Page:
What is Burnout?
The short, simple answer is that burnout is a syndrome of physical and emotional exhaustion, usually as a result of too much work or frequent frustration at work.
The more complex answer is that burnout is a negative reaction to stress at work with psychological, physiological and behavioural effects. Burnout appears to be a major factor in low worker morale, high absenteeism and job turnover rates, physical illness and distress, increased alcohol and drug use, marital and family conflict, and various psychological problems.
Burnout became a globally-recognised condition in 2020 when it was included in the World Health Organisation's (WHO) ICD-10 (International Classification of Diseases - 10th Revision), in the section on “problems related to employment or unemployment”. The definition that now appears in the ICD-11 is even more detailed and is described in the chapter: "Factors influencing health status or contact with health services" – which includes reasons for which people contact health services but that are not classed as illnesses or health conditions.
Burn-out is defined in ICD-11 as follows:
“Burn-out is a syndrome conceptualized as resulting from chronic workplace stress that has not been successfully managed. It is characterized by three dimensions:
- feelings of energy depletion or exhaustion;
- increased mental distance from one’s job, or feelings of negativism or cynicism related to one's job; and
- reduced professional efficacy.
In order to make a diagnosis of burnout, however, it is important to rule out anxiety disorders, mood disorders and other stress disorders such as acute stress reaction and post-traumatic stress disorder, adjustment disorders or other reactions to severe stress as defined by the ICD-11.
Additionally, this syndrome is limited to work environments and should not be applied to describe experiences in other areas of a person’s life. In other words, in the ICD-11 definition, burnout is identified as an occupational phenomenon and not a medical condition.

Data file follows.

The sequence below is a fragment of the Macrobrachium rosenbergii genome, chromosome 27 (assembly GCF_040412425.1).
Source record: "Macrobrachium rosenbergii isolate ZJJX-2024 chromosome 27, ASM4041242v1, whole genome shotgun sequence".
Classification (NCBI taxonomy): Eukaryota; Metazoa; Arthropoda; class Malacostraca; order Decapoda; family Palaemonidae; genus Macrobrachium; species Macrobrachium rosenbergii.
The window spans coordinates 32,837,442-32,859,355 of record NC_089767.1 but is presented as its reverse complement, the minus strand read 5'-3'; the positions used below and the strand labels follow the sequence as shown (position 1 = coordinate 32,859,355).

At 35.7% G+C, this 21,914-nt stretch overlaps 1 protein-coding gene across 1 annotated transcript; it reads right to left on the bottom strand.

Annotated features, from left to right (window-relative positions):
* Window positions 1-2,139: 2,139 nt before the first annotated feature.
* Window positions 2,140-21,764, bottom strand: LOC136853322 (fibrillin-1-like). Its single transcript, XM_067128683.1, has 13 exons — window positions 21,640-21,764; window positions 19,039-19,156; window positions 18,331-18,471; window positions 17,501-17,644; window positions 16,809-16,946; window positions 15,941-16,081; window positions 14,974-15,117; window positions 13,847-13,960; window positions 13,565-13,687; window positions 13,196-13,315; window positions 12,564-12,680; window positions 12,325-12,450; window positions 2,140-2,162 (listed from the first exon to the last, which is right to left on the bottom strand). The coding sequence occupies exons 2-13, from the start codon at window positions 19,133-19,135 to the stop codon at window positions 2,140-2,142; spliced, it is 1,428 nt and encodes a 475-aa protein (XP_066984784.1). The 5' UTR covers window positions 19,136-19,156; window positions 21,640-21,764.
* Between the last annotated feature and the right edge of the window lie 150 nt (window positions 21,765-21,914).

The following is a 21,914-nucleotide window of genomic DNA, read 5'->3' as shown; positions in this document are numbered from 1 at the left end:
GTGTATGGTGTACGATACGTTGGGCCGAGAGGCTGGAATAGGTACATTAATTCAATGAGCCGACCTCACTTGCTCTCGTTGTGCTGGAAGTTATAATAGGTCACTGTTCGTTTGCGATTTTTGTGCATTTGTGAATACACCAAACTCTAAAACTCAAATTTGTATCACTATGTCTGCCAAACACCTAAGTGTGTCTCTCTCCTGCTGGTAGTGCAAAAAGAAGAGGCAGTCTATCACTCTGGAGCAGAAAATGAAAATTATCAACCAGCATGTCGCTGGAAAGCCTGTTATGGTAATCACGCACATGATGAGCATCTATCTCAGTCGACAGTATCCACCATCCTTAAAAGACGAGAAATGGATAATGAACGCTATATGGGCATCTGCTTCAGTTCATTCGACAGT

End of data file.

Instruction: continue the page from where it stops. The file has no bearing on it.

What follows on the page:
How do I Know I have Burnout?
As mentioned above, burnout is composed of three dimensions:
- Exhaustion – which refers to feelings of stress, specifically chronic fatigue resulting from excessive work demands.
- Depersonalisation or cynicism – which refers to an apathetic or detached attitude toward work in general and the people with whom one works; leading to the loss of interest in work, and feeling that work has lost its meaning.
- Lack of professional efficacy – which refers to reduced feelings of efficiency, successful attainment, and accomplishment both in one's job and the organisation.
Symptoms of burnout to look out for include the following:
Changed job performance
Increased absenteeism, tardiness, mistakes in routine tasks, inability to concentrate, difficulty in making and explaining decisions, use of sick leave and decreased efficiency or productivity - working more but enjoying it less.
Increased overtime and no holiday leave
Feeling indispensable to the organisation and reluctant to say no to working on scheduled off-days.
Skipping rest and food breaks
Continually having no time for coffee or lunch breaks to restore stamina.
Pulling away from co-workers, friends and family members, finding it difficult to confide in others.
Increased use of alcohol, tranquilisers and other mood-altering drugs.
Increased physical complaints
Fatigue, irritability, muscle tension, frequent headaches, stomach upsets, susceptibility to illness, loss of pleasure in sex, insomnia.
Emotional exhaustion, loss of self-esteem, depression, frustration, a 'trapped' feeling, pessimism, paranoia, rigidity, callousness, increased interpersonal conflict and irritability, feelings of loneliness, guilt, isolation and hopelessness.
It is important to note that by the time you have many of these symptoms, burnout has already been developing for a period of time.
Stages of Burnout
Burnout develops progressively over 5 stages.
Stage one (the honeymoon)
At this stage, the worker is usually satisfied with the job and the tasks involved, remaining enthusiastic towards work. However, as this stage continues, the tasks become less enjoyable and the worker loses energy.
Stage two (fuel shortage)
At this stage, fatigue sets in and the worker may respond by abusing drugs. Difficulty sleeping is another symptom of this stage.
Stage three (chronic symptoms)
At this stage, overwork leads to physical effects that include constant exhaustion and susceptibility to illnesses, as well as psychological effects, including acute anger and feelings of depression.
Stage four (crisis)
At this stage, actual illness can develop, resulting in the worker not being able to do his job. Relationships at home may also be affected due to a sense of pessimism, self-doubt and/or obsession with problems.